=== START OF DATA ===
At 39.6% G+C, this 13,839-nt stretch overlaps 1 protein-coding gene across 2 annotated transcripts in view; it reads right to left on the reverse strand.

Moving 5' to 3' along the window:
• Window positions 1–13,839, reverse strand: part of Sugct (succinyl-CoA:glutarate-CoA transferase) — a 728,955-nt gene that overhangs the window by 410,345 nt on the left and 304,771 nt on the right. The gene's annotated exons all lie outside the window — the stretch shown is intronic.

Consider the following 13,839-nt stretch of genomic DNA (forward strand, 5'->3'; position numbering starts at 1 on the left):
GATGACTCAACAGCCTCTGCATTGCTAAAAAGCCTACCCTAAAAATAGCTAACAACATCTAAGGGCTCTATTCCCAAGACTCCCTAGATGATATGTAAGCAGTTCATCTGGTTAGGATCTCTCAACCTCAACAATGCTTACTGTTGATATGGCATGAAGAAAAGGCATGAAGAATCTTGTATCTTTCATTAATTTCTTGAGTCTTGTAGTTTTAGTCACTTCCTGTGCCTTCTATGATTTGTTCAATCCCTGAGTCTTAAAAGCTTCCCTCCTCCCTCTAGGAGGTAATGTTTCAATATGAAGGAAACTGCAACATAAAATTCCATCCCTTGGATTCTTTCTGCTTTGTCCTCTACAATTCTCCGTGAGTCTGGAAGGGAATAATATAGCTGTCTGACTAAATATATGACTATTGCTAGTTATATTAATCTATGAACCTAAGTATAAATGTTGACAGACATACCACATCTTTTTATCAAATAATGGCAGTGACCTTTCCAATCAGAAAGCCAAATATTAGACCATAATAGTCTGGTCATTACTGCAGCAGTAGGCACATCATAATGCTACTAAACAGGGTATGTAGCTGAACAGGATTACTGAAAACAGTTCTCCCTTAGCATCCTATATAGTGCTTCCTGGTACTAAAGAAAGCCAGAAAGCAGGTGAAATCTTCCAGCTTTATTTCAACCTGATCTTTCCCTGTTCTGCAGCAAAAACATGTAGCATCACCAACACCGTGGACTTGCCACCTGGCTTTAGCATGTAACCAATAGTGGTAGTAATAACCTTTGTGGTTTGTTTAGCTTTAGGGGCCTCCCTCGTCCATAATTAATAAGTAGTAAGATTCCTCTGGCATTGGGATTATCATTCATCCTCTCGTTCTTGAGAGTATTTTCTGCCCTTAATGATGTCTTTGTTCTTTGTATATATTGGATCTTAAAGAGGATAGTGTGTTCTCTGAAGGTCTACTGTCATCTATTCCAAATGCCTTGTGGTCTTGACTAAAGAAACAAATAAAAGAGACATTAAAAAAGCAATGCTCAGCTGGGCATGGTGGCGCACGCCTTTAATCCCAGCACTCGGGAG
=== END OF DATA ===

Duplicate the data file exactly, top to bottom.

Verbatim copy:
At 39.6% G+C, this 13,839-nt stretch overlaps 1 protein-coding gene across 2 annotated transcripts in view; it reads right to left on the reverse strand.

Moving 5' to 3' along the window:
• Window positions 1–13,839, reverse strand: part of Sugct (succinyl-CoA:glutarate-CoA transferase) — a 728,955-nt gene that overhangs the window by 410,345 nt on the left and 304,771 nt on the right. The gene's annotated exons all lie outside the window — the stretch shown is intronic.

Consider the following 13,839-nt stretch of genomic DNA (forward strand, 5'->3'; position numbering starts at 1 on the left):
GATGACTCAACAGCCTCTGCATTGCTAAAAAGCCTACCCTAAAAATAGCTAACAACATCTAAGGGCTCTATTCCCAAGACTCCCTAGATGATATGTAAGCAGTTCATCTGGTTAGGATCTCTCAACCTCAACAATGCTTACTGTTGATATGGCATGAAGAAAAGGCATGAAGAATCTTGTATCTTTCATTAATTTCTTGAGTCTTGTAGTTTTAGTCACTTCCTGTGCCTTCTATGATTTGTTCAATCCCTGAGTCTTAAAAGCTTCCCTCCTCCCTCTAGGAGGTAATGTTTCAATATGAAGGAAACTGCAACATAAAATTCCATCCCTTGGATTCTTTCTGCTTTGTCCTCTACAATTCTCCGTGAGTCTGGAAGGGAATAATATAGCTGTCTGACTAAATATATGACTATTGCTAGTTATATTAATCTATGAACCTAAGTATAAATGTTGACAGACATACCACATCTTTTTATCAAATAATGGCAGTGACCTTTCCAATCAGAAAGCCAAATATTAGACCATAATAGTCTGGTCATTACTGCAGCAGTAGGCACATCATAATGCTACTAAACAGGGTATGTAGCTGAACAGGATTACTGAAAACAGTTCTCCCTTAGCATCCTATATAGTGCTTCCTGGTACTAAAGAAAGCCAGAAAGCAGGTGAAATCTTCCAGCTTTATTTCAACCTGATCTTTCCCTGTTCTGCAGCAAAAACATGTAGCATCACCAACACCGTGGACTTGCCACCTGGCTTTAGCATGTAACCAATAGTGGTAGTAATAACCTTTGTGGTTTGTTTAGCTTTAGGGGCCTCCCTCGTCCATAATTAATAAGTAGTAAGATTCCTCTGGCATTGGGATTATCATTCATCCTCTCGTTCTTGAGAGTATTTTCTGCCCTTAATGATGTCTTTGTTCTTTGTATATATTGGATCTTAAAGAGGATAGTGTGTTCTCTGAAGGTCTACTGTCATCTATTCCAAATGCCTTGTGGTCTTGACTAAAGAAACAAATAAAAGAGACATTAAAAAAGCAATGCTCAGCTGGGCATGGTGGCGCACGCCTTTAATCCCAGCACTCGGGAG